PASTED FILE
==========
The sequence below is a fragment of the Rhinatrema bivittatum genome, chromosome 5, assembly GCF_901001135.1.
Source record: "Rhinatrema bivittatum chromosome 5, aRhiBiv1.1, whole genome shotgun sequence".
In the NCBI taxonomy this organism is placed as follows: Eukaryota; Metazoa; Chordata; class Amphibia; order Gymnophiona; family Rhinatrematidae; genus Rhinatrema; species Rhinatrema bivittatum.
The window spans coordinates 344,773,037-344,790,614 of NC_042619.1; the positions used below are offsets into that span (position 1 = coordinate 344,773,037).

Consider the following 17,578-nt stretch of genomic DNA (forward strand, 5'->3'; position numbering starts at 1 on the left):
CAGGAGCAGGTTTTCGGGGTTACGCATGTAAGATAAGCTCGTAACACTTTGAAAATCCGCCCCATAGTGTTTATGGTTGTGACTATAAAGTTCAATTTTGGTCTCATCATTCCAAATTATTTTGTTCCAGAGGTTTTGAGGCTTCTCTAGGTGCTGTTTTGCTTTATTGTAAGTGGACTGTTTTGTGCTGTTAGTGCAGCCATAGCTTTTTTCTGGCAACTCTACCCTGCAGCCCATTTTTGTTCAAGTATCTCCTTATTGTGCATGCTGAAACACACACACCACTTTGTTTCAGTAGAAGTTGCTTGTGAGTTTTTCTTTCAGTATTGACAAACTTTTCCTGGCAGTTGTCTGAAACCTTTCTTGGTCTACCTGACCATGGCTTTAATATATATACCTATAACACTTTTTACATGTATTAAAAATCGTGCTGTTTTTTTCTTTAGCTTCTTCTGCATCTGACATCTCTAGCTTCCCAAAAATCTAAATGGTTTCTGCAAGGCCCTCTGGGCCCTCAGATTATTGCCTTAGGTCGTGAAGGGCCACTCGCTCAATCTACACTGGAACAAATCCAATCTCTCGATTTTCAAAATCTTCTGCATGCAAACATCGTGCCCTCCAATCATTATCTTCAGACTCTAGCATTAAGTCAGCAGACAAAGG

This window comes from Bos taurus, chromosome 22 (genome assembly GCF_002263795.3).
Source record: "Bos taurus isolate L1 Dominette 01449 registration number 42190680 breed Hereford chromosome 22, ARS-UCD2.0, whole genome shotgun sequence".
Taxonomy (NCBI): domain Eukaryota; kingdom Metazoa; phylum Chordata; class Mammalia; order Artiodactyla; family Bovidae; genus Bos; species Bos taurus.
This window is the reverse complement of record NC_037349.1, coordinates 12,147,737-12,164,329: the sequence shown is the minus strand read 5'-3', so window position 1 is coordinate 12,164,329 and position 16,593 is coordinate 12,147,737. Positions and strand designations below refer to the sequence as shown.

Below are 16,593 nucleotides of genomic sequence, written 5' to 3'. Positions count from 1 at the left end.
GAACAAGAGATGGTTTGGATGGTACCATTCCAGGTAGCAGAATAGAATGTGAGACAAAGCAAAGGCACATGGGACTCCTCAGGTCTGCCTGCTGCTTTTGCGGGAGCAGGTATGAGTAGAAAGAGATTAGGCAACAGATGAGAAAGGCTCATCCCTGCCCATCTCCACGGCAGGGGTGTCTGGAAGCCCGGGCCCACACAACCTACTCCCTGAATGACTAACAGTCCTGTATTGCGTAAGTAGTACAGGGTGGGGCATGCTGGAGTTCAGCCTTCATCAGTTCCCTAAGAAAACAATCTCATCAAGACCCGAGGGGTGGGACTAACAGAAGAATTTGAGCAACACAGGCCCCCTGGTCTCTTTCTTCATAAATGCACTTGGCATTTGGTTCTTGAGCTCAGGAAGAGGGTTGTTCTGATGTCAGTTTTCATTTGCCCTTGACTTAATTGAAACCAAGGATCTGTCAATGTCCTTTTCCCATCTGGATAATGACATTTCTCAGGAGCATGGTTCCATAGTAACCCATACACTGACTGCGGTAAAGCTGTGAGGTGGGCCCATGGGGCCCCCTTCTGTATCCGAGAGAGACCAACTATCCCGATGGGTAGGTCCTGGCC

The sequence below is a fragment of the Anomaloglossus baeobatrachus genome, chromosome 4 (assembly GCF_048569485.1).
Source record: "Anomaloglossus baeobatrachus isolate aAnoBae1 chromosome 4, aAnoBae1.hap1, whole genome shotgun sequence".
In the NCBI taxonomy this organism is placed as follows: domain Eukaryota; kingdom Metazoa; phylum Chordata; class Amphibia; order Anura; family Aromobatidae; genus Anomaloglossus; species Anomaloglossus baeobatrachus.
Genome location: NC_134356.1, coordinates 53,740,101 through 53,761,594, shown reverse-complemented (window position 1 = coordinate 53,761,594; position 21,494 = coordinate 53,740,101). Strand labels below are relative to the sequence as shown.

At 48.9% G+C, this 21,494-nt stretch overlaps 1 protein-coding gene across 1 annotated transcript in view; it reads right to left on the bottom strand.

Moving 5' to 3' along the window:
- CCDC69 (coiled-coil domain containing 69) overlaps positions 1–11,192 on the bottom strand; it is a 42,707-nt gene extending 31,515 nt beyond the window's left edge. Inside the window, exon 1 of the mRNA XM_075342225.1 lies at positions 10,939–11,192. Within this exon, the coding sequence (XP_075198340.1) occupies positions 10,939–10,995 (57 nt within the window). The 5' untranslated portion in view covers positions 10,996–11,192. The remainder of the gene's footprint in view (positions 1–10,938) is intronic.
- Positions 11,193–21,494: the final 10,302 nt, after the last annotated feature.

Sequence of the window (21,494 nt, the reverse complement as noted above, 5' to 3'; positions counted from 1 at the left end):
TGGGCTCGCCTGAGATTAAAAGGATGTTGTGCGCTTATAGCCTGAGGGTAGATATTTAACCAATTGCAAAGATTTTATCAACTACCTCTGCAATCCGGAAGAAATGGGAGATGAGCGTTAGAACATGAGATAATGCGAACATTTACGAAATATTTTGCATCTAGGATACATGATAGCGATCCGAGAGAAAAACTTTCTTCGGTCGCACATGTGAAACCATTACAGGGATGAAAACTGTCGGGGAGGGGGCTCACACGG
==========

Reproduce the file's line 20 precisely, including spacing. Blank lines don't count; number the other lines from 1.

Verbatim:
- Positions 11,193–21,494: the final 10,302 nt, after the last annotated feature.